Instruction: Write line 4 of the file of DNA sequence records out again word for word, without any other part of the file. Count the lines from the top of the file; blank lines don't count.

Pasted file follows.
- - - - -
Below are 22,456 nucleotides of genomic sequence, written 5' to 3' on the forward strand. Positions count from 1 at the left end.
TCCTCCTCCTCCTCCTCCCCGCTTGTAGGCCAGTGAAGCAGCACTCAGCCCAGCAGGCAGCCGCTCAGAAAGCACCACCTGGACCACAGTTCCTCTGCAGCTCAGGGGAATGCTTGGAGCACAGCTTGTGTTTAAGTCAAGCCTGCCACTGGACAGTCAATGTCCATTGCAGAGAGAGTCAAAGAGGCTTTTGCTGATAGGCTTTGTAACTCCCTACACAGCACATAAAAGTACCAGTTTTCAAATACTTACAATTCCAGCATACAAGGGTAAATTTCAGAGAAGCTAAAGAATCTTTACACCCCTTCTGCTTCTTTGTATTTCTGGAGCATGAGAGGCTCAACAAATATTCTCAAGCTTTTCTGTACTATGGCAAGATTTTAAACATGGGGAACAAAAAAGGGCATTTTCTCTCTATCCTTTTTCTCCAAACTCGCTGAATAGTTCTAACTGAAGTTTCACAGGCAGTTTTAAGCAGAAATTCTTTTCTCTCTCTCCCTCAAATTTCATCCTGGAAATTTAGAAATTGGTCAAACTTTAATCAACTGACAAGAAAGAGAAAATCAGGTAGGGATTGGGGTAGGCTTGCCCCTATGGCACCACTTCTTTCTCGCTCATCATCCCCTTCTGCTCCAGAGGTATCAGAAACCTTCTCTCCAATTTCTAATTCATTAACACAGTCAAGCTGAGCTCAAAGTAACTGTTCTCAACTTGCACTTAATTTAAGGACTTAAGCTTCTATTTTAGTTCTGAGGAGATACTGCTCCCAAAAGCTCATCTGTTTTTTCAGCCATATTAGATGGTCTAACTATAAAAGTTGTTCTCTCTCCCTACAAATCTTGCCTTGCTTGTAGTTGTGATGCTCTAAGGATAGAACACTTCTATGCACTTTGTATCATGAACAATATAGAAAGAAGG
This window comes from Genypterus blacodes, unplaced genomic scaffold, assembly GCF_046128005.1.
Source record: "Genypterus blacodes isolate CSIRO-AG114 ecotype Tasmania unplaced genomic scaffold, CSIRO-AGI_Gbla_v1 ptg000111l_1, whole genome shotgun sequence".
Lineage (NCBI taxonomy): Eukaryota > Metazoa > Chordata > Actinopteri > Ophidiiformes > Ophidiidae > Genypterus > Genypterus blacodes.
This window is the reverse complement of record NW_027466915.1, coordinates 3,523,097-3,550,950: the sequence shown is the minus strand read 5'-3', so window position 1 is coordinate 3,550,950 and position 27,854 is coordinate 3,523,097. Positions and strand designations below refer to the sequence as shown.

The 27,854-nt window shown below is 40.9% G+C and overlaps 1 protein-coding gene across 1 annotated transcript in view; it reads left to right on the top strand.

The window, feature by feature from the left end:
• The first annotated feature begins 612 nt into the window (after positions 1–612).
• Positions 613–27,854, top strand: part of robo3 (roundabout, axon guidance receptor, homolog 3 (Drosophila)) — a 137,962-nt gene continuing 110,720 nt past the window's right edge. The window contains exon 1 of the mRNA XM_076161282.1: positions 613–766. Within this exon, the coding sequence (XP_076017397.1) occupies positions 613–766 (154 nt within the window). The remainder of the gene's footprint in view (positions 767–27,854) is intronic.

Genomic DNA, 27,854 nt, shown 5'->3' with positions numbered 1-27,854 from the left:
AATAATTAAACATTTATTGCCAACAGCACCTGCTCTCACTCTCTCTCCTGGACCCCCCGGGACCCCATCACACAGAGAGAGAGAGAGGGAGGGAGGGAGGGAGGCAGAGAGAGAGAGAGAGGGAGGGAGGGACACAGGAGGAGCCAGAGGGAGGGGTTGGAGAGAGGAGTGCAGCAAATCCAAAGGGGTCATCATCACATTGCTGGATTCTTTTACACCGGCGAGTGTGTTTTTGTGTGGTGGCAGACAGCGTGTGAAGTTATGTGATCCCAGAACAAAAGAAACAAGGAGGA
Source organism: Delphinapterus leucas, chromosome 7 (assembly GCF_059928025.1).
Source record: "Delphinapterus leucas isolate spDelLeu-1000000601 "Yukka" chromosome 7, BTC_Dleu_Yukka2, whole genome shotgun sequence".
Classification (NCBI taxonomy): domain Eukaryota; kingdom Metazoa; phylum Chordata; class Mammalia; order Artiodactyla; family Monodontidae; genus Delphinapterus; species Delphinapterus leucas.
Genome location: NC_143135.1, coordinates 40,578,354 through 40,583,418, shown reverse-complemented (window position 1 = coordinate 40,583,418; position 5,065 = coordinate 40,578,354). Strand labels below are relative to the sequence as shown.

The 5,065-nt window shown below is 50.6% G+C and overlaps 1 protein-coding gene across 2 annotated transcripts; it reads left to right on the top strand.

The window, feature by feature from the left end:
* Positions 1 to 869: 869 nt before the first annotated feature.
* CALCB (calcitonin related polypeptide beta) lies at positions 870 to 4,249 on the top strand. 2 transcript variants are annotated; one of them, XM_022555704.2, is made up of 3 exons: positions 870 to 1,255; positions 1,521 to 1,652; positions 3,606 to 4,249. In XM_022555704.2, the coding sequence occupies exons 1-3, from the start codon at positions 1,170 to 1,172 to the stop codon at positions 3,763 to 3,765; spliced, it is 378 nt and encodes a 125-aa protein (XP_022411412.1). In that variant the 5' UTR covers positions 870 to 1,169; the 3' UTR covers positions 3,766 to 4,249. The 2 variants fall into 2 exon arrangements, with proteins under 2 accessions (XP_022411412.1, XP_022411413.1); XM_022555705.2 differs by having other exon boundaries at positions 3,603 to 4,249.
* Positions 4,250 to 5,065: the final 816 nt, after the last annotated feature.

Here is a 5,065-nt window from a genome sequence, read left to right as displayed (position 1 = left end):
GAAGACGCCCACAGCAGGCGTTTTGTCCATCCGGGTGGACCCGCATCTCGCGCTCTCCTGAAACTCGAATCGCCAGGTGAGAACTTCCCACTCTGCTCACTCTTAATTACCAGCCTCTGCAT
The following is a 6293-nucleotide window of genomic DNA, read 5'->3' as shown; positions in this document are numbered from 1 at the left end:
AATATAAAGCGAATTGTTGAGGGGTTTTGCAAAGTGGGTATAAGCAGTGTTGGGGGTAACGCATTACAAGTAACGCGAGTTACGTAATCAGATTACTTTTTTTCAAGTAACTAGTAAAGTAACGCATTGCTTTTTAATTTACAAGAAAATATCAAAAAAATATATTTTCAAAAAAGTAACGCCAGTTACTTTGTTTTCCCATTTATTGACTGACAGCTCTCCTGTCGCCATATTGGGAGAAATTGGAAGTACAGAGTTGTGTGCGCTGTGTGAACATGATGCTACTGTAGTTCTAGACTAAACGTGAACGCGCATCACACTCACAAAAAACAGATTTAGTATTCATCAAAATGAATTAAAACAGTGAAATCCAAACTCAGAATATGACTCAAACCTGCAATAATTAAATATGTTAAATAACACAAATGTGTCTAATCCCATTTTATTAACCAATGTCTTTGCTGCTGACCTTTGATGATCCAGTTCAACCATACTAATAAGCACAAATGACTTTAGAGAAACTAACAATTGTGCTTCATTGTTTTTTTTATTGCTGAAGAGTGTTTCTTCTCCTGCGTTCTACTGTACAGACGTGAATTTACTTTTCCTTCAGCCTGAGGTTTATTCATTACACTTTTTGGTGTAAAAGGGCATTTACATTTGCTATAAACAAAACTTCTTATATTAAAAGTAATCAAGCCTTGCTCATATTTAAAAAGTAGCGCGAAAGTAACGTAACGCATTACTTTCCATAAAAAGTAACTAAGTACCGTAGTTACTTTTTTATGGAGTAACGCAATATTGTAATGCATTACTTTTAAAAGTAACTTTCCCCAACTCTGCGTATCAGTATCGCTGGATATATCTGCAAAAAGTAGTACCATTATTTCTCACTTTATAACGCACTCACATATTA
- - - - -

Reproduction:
Source record: "Genypterus blacodes isolate CSIRO-AG114 ecotype Tasmania unplaced genomic scaffold, CSIRO-AGI_Gbla_v1 ptg000111l_1, whole genome shotgun sequence".